Cultural Resources

Cultural and historic resources include physical assets such as archaeology, geography, architecture and intangible assets such as folklore, traditional crafts, fine arts and music specific to a local region. From our mountains and lakes to the practices and places of the indigenous peoples of our region, our covered bridges and traditional music, all are part of a story that provides both a sense of place and a source of pride. The richness of those resources binds us together in our communities and is an attraction for visitors, scholars, and entrepreneurs that adds to our overall social and economic well being.  Our historic and cultural assets are of such great value to the state that guidance for their preservation was established in State law when a Division of Historical Resources was created in 1974.

"The legislature of New Hampshire has determined that the historical, archeological, architectural, engineering, and cultural heritage of New Hampshire is among the most important environmental assets of the state and that the rapid social and economic development of contemporary society threatens the remaining vestiges of this heritage; therefore, it is hereby declared to be public policy and in the public interest of this state to engage in a comprehensive program of historic preservation to promote the use and conservation of such property for the education, inspiration, pleasure, and enrichment of the citizens of New Hampshire." (RSA 227-C)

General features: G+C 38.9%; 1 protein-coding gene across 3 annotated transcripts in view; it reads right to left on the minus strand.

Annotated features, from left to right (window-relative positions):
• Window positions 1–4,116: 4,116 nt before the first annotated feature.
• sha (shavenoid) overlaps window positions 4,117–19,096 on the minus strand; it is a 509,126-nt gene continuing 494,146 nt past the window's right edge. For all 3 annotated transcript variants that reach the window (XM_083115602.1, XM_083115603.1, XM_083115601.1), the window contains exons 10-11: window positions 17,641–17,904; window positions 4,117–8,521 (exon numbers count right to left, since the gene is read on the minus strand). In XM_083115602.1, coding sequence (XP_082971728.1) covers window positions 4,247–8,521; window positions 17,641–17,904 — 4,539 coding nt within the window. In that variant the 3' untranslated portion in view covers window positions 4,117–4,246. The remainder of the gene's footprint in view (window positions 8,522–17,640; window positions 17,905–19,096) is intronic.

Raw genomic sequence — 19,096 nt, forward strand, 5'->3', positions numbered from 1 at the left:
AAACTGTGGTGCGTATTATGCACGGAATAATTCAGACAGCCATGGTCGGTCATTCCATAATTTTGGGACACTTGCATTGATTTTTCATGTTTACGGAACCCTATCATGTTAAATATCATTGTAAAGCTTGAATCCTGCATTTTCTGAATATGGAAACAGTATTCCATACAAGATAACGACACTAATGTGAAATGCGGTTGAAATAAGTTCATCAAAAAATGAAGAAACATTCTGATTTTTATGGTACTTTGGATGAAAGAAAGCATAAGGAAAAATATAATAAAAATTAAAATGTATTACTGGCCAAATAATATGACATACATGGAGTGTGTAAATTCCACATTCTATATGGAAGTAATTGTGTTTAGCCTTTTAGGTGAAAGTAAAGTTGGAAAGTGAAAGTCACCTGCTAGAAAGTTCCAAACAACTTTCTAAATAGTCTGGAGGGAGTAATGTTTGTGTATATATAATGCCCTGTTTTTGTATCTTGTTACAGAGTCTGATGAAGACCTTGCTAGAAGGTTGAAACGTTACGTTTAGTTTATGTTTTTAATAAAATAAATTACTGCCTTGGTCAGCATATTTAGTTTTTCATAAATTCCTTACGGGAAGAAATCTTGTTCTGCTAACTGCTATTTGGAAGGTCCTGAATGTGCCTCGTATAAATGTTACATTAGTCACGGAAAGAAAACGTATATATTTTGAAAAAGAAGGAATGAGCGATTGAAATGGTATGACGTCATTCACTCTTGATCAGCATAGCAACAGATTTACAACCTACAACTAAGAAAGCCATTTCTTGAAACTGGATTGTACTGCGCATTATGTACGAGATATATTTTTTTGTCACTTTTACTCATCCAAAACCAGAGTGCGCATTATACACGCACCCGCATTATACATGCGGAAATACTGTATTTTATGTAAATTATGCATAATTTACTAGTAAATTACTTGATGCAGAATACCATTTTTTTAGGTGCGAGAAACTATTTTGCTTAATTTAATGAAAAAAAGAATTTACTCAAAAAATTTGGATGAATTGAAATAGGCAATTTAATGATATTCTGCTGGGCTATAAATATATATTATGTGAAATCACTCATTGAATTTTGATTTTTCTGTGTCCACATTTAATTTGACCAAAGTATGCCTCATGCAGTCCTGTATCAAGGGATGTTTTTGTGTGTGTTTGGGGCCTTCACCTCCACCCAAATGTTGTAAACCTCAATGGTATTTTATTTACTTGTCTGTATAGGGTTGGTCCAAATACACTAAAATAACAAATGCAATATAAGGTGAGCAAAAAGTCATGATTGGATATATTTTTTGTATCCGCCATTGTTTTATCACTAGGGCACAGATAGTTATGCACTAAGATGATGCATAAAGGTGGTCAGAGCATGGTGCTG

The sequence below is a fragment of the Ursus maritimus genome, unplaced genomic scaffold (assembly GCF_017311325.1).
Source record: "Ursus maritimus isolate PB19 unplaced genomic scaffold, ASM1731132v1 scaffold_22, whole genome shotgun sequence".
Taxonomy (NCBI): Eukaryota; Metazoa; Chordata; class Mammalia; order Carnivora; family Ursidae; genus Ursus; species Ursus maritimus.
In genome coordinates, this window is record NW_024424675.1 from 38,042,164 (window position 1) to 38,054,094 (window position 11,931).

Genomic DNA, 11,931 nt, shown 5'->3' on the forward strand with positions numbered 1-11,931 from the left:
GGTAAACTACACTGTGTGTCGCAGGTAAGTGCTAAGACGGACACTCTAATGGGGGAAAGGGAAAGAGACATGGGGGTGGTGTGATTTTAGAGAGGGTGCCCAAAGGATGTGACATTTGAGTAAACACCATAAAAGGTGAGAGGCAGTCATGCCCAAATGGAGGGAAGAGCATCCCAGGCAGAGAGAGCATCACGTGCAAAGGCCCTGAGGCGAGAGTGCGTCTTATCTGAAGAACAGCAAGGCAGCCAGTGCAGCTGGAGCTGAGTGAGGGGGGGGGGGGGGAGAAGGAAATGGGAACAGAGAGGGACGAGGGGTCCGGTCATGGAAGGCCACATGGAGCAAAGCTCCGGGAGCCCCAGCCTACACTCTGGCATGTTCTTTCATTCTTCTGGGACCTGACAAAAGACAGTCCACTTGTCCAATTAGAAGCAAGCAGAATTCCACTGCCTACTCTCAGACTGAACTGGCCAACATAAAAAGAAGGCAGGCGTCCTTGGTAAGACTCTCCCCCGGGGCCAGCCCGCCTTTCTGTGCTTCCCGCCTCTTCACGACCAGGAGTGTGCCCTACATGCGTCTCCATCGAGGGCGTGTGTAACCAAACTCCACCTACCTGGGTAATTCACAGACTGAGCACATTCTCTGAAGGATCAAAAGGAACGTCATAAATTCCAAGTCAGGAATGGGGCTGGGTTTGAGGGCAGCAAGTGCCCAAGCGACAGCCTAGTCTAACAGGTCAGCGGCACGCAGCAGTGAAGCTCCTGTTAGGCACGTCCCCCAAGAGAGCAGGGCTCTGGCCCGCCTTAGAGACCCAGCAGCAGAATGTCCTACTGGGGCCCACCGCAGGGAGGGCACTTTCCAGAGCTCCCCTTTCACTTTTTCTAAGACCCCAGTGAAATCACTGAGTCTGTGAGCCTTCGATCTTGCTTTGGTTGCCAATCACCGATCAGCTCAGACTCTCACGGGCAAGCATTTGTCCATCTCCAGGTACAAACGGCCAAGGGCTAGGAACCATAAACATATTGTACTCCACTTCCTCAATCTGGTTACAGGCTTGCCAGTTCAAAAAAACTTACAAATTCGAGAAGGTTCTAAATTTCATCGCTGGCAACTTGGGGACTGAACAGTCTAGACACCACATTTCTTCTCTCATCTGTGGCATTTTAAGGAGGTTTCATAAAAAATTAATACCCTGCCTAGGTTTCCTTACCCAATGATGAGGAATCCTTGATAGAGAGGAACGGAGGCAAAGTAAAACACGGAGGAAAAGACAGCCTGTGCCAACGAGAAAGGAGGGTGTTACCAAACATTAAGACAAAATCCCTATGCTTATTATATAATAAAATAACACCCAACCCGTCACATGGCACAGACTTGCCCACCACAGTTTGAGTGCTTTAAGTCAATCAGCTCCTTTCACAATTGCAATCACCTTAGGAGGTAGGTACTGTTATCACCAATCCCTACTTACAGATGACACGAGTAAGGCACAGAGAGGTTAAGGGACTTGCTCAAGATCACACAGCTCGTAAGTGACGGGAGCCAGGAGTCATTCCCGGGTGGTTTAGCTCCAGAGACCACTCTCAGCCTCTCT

Our regional heritage has an abundance of historic and cultural assets that have been highly valued and conserved. From the aboriginal peoples that inhabited the region as early as 1500 BCE to the Town Charters granted in 1761 through to the current era; past and present have so far successfully blended to shape this region along the Upper Connecticut River Valley.  

Our challenge in the decades to come will be to respond to opportunities for growth and change with guidance that helps to maintain the assets we most value.